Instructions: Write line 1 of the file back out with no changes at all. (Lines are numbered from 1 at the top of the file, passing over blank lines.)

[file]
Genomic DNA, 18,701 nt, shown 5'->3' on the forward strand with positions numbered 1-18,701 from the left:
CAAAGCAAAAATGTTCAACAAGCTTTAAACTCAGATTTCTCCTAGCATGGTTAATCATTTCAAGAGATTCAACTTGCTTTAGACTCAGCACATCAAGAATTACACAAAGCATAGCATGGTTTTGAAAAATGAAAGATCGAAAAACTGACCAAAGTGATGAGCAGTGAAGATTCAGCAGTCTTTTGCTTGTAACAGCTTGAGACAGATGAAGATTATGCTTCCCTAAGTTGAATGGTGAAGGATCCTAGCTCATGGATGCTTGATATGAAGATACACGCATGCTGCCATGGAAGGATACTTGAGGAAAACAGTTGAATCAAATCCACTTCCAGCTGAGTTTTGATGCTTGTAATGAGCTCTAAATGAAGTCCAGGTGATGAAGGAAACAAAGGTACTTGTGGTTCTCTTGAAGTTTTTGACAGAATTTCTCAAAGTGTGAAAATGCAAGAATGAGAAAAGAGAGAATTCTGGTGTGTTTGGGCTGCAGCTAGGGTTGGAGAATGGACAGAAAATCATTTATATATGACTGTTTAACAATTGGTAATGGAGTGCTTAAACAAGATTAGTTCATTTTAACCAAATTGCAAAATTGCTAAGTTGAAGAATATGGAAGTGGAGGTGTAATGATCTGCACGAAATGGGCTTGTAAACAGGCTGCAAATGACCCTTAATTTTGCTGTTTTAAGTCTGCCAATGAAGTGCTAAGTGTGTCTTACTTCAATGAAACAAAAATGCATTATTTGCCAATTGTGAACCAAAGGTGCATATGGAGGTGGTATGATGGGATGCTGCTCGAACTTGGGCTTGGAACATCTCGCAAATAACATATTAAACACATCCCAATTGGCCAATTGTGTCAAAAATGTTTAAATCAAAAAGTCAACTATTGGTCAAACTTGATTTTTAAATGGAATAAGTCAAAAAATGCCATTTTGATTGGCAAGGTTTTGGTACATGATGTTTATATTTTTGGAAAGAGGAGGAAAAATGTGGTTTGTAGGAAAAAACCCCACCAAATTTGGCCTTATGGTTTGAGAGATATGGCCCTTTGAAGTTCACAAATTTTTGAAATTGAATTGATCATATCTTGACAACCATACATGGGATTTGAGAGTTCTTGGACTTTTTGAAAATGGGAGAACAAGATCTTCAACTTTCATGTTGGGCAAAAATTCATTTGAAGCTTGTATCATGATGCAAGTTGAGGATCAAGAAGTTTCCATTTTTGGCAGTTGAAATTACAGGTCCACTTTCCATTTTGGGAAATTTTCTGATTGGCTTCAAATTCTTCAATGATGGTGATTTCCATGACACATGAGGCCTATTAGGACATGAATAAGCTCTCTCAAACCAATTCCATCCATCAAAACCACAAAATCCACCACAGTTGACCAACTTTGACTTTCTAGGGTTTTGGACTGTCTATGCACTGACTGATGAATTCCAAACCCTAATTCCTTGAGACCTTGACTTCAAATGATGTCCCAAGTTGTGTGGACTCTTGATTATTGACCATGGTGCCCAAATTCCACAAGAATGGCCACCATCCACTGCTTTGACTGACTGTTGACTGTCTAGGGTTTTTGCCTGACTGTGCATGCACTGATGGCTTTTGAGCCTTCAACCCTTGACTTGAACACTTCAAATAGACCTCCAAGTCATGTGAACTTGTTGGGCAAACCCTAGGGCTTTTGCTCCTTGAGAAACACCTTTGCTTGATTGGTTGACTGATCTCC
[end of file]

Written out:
Genomic DNA, 18,701 nt, shown 5'->3' on the forward strand with positions numbered 1-18,701 from the left: